Start-ups are hard, but there are a few things that you can do to make your life simpler and give your start-up a better chance of success.
These are lessons I’ve picked up along the way and now live by to simplify my life and optimize the amount of time I have to work on my company.
Side Start-ups are Poison
If you are a start-up founder, you should not have any other companies you work on. Do not start hacking on a new start-up idea. Do not get involved with anyone else’s companies. Do not even start thinking about other ideas unless you are ready to permanently throw in the towel on your current start-up.
Start-ups take a tremendous amount of energy and time to succeed, and by splitting your resources between multiple start-ups, you’re guaranteed to have a lot of of unsuccessful and half baked companies.
This doesn’t just happen to “bad” entrepreneurs. Lack of focus happens to almost every founder.
“After my first company died, I did an inventory of the projects I had worked on in the last year. There were something like 30 projects that I had started on and not finished. My total weakness was focusing on things.”
- Ev Williams, cofounder – Twitter
If you are tempted to start something new, here’s a good test. Keep track of where your mind is drifting to on weekends, in the shower, and when you sleep. If you are not thinking about your current start-up constantly, then it’s time to move on. Most start-up founders do not suffer from a lack of amazing ideas, they suffer from a lack of focus. If you stay focused, you’ll be unstoppable.
Also, I used the term side start-up above deliberately and I am totally fine with founders having side projects. In my opinion, a side project is something you work on in your spare time to hone your skills, learn and have fun. You should have no responsibilities to customers, employees, or investors on a side project, which is what makes it different from a side start-up.
Usually side projects help you learn something new that you can incorporate back into your start-up.This blog is a side project of mine that I use to improve my writing skills, help others, and archive my ideas. If I decided to close down shop tomorrow because it was making me stressed, I wouldn’t be letting anyone down.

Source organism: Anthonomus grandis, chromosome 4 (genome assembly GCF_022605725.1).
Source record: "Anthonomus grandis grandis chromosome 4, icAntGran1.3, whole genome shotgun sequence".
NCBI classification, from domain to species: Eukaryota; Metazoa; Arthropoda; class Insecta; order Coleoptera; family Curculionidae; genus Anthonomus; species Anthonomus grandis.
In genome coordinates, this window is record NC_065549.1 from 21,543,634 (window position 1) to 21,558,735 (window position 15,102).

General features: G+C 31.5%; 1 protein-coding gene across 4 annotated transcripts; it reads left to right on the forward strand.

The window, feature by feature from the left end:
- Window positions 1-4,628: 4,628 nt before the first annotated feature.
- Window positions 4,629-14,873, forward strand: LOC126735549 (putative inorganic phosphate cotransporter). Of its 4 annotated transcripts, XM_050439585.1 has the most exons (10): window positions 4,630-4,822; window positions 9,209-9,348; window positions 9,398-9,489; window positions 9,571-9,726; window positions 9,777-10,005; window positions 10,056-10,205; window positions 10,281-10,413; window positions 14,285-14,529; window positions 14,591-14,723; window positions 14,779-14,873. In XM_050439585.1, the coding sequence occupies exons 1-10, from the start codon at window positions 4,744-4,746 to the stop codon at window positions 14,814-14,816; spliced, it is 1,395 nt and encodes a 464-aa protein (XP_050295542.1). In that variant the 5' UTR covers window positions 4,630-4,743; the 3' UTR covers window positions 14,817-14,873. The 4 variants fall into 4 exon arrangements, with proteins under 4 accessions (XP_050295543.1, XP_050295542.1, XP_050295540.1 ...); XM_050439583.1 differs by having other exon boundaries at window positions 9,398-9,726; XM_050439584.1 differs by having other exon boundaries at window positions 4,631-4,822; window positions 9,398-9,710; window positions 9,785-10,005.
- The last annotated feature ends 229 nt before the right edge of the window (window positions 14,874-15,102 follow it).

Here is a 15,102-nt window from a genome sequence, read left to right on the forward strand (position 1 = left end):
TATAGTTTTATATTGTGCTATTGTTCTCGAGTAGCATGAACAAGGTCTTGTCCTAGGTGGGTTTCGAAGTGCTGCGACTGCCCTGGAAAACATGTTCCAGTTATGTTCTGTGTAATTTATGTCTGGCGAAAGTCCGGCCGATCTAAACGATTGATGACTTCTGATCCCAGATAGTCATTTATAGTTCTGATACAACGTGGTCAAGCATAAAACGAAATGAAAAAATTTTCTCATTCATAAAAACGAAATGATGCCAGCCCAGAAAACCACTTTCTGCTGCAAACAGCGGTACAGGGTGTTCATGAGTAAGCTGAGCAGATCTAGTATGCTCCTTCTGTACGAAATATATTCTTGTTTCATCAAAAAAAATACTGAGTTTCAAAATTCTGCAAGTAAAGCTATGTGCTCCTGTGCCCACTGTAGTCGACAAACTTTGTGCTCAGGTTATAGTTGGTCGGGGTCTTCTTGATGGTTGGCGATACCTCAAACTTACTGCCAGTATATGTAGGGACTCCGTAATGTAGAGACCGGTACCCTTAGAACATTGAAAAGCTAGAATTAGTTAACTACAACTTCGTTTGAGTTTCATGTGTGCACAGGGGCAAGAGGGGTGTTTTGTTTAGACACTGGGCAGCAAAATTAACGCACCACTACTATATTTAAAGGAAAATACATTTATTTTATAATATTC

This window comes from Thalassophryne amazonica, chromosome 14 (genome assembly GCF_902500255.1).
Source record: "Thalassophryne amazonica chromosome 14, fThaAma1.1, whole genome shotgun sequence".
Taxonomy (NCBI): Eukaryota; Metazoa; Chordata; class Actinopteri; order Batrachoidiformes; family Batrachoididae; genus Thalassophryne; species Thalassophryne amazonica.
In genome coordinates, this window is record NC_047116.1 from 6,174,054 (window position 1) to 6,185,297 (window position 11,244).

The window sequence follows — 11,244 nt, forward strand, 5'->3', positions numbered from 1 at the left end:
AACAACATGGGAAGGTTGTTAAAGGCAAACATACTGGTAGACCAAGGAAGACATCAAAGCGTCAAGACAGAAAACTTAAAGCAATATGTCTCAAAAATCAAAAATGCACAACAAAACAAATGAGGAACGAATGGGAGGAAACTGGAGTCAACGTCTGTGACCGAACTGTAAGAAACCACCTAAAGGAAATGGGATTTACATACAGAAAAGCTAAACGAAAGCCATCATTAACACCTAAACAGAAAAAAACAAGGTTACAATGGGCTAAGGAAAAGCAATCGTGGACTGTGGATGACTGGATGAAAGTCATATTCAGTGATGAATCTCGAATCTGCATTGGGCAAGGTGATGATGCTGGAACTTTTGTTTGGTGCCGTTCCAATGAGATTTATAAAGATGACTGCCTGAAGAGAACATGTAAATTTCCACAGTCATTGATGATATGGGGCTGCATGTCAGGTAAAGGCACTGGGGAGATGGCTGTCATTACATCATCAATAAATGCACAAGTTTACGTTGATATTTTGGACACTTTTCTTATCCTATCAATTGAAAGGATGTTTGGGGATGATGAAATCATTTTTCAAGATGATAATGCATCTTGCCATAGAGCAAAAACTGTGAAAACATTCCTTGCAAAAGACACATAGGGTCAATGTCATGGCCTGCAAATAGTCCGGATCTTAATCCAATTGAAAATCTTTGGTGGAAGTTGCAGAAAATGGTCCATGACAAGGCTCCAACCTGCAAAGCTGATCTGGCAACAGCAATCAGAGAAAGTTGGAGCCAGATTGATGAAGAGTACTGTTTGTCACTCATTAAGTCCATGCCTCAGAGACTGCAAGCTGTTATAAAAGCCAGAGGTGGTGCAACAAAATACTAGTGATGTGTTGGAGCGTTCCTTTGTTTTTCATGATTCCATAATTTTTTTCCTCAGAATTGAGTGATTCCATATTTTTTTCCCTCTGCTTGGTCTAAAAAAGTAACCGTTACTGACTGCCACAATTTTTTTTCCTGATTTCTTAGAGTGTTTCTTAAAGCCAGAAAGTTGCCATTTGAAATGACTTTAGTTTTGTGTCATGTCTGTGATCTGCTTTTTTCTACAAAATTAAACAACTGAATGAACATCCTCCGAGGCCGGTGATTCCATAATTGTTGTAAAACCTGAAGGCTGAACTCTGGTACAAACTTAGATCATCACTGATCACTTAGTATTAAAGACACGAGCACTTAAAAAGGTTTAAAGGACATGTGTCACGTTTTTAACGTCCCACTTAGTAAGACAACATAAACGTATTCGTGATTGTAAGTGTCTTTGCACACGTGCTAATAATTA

Hell Yeah, or No
It took me too long to realize that my time is my most valuable asset. My start-up is all consuming, so when I agree to do things for other people on top of my already busy lifestyle, that is taking away from my leisure time. When I do not have leisure time, I do not think clearly and make poor decisions, thus hurting my company.
Derek Sivers introduced me to the concept of “Hell Yeah, or No” in his book Anything you Want (highly recommended). The basic idea is that if you aren’t thinking, “Hell yeah I want to have a meeting with you!”, then you shouldn’t take the meeting with the person who asks.
This rule has not steered me wrong yet, and has gotten me out of countless meetings and distractions that I would have regretted doing later on.
Let Your Customers Captain the Ship
There’s no better way to stay focused than to talk to your customers. Talking to your customers is never a waste of time. Your job as a start-up founder is to build an amazing product and sell it. By talking to your customers, your biggest issues and main priorities will automatically bubble to the surface, keeping you focused and on track.
Respect the Headphones
As a start-up founder, you have the opportunity to set the culture of your company. Building a respectful workplace free of avoidable interruptions is very important. Teach your employees that when someone has headphones on, you should avoid interrupting him at all costs. Being in a state of flow is when you are most productive (and scientifically proven to be happiest).
This concept was referenced in the Social Network as being “wired in,” and I 100% agree with it. Even if it’s inconvenient at first and kind of socially awkward, just try it out and you’ll quickly see gains in productivity across your entire company.
My cofounder and I communicate through chat during the workday whenever possible. When we had interns this summer, we asked them all to use chat and not interrupt us and each other. Compare the two scenarios below:
Ted: (ignores because headphones are on)
Bill: (wheels over, hits on arm)
Bill: Do you think the sign up button should be green or red?
Ted: Red because…(2 minute explanation)
Bill: Ok – thanks (wheels back)
Bill: What color do you think I should make the sign up button?
Ted: red – http://bit.ly/oh4JPM
The talking scenario could take a total of 10-15 minutes for Bill to focus back on his work. The chat scenario takes 30 seconds total to finish, and because the interruption was shorter, getting focused again will not take as long.
Work Odd Hours
If all else fails, you can always try working early in the morning or late at night. These are times when the Internets are slowed down and there will be less tweets and post on HackerNews to read and be distracted. You’ll also be free of phone calls, text messages, and people wanting to bother you.
Start-ups are about moving as fast as possible. If you avoid distractions that slow you done,
you’ll greatly increase your chances of survival.
Do you have any tips or stories about how you killed distractions from your life? Share in the comments below.